RUN set -eux; \
    curl --fail https://dl.winehq.org/wine-builds/winehq.key | gpg --dearmor > $KEYRINGS/winehq.gpg; \
    echo "deb [signed-by=$KEYRINGS/winehq.gpg] https://dl.winehq.org/wine-builds/debian/ bullseye main" > /etc/apt/sources.list.d/winehq.list; \
    # The way the debian package works requires that we add x86 support, even
    # though we are only going be running x86_64 executables. We could also
    # build from source, but that is out of scope.
    dpkg --add-architecture i386; \
    apt-get update && apt-get install --no-install-recommends -y winehq-staging; \
    apt-get remove -y --auto-remove; \
    rm -rf /var/lib/apt/lists/*;

2. Specify runner

By default, cargo will attempt to run test binaries natively, but luckily this behavior is trivial to override by supplying a single environment variable to tell cargo how it should run each test binary. This method is also how you can run tests for wasm32-unknown-unknown locally via a wasm runtime like wasmtime. 🙂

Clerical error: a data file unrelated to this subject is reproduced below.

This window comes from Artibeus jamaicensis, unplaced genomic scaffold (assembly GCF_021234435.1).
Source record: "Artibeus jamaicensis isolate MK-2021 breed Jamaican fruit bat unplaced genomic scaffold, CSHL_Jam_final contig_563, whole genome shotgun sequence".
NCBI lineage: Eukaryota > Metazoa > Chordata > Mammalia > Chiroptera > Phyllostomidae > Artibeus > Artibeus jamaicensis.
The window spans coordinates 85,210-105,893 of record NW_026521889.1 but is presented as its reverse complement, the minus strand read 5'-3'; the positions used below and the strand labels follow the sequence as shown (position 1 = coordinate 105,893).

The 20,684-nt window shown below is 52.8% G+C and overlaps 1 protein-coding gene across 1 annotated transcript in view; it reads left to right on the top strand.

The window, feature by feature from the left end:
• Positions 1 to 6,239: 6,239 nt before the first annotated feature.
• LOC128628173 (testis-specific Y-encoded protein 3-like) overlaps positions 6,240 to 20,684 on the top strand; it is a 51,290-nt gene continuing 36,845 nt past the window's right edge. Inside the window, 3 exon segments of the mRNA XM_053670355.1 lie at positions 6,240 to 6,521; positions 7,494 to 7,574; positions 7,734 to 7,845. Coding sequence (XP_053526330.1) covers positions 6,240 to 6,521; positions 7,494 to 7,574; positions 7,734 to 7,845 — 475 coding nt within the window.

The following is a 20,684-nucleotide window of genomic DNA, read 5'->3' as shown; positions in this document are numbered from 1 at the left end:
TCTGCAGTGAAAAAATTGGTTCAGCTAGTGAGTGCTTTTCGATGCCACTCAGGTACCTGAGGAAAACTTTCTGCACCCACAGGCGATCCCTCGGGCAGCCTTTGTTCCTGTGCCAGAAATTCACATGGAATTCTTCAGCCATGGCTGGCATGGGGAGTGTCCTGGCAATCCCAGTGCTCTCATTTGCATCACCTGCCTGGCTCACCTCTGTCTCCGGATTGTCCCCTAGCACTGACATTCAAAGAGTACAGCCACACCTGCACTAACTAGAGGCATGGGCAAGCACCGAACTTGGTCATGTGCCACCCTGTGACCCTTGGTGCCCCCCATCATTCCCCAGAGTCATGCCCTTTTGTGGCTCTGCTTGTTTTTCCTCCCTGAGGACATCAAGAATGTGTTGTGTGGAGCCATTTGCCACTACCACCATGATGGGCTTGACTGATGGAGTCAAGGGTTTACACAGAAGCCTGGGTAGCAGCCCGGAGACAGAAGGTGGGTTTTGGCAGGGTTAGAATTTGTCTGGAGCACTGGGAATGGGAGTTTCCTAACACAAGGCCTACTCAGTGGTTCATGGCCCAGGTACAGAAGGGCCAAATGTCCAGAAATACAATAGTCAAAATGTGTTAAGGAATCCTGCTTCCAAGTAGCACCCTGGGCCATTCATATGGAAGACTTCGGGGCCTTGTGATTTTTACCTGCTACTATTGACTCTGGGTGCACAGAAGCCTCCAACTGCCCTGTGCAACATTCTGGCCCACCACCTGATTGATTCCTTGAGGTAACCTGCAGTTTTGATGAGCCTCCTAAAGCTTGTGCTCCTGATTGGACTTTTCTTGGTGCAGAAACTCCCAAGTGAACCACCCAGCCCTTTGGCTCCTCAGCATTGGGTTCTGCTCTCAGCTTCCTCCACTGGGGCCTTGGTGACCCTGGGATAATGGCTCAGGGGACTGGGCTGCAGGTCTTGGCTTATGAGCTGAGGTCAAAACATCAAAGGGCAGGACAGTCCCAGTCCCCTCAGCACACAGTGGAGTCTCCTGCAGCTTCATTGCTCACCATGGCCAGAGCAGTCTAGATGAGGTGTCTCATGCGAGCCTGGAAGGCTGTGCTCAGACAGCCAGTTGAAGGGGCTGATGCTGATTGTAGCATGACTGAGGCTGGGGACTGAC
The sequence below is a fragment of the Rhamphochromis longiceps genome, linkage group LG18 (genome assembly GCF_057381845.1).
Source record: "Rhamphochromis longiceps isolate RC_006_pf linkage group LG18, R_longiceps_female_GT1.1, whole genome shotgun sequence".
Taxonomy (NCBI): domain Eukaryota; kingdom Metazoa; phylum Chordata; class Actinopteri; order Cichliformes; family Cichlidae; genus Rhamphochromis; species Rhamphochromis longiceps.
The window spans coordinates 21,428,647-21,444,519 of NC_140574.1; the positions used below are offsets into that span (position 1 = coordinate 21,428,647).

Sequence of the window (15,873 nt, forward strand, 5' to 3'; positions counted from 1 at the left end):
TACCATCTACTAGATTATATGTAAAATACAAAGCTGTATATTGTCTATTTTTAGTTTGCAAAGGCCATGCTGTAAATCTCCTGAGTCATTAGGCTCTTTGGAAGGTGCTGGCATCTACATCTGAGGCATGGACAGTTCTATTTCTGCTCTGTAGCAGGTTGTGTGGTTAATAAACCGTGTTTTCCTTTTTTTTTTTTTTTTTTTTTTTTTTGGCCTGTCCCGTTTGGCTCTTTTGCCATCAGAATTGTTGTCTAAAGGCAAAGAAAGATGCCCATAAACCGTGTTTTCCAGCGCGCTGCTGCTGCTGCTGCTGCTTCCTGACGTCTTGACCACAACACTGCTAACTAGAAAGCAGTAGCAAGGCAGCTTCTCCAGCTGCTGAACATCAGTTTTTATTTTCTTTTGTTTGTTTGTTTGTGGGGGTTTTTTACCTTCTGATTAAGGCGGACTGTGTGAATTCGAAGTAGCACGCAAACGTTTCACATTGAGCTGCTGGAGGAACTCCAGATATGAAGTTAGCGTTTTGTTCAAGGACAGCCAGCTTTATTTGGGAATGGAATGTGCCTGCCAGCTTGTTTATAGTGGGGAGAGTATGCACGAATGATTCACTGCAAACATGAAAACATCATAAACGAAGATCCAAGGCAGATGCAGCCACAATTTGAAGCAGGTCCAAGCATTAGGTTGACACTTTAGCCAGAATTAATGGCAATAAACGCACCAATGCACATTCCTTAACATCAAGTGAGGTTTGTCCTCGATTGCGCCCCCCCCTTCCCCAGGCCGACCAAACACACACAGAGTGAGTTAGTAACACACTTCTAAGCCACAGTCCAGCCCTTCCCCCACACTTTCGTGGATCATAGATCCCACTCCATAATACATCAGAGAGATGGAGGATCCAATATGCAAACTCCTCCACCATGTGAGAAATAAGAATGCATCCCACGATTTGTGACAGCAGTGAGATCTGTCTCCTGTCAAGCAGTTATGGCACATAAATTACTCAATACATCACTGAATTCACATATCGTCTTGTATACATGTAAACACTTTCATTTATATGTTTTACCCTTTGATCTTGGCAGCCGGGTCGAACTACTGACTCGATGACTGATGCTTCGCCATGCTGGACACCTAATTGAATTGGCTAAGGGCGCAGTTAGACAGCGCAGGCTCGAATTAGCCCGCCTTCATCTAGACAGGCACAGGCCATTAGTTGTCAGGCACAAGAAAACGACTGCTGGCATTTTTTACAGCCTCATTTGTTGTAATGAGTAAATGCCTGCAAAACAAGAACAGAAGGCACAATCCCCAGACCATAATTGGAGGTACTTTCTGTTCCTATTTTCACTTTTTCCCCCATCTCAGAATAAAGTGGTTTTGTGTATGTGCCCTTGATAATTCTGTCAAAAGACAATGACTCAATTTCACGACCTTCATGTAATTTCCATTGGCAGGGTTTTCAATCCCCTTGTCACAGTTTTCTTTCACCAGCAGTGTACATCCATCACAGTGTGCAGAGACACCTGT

ENV \
    # wine can be quite spammy with log messages and they're generally uninteresting
    WINEDEBUG="-all" \
    # Use wine to run test executables
    CARGO_TARGET_X86_64_PC_WINDOWS_MSVC_RUNNER="wine"

3. Test

Now we can compile, link, and test Windows executables with just a standard cargo invocation.

cargo test --target x86_64-pc-windows-msvc

Final image definition

Putting it all together, here is an image definition that should allow you to cross compile to Windows and run headless tests, without needing a Windows install at any step.

# We'll just use the official Rust image rather than build our own from scratch
FROM docker.io/library/rust:1.54.0-slim-bullseye

ENV KEYRINGS /usr/local/share/keyrings

RUN set -eux; \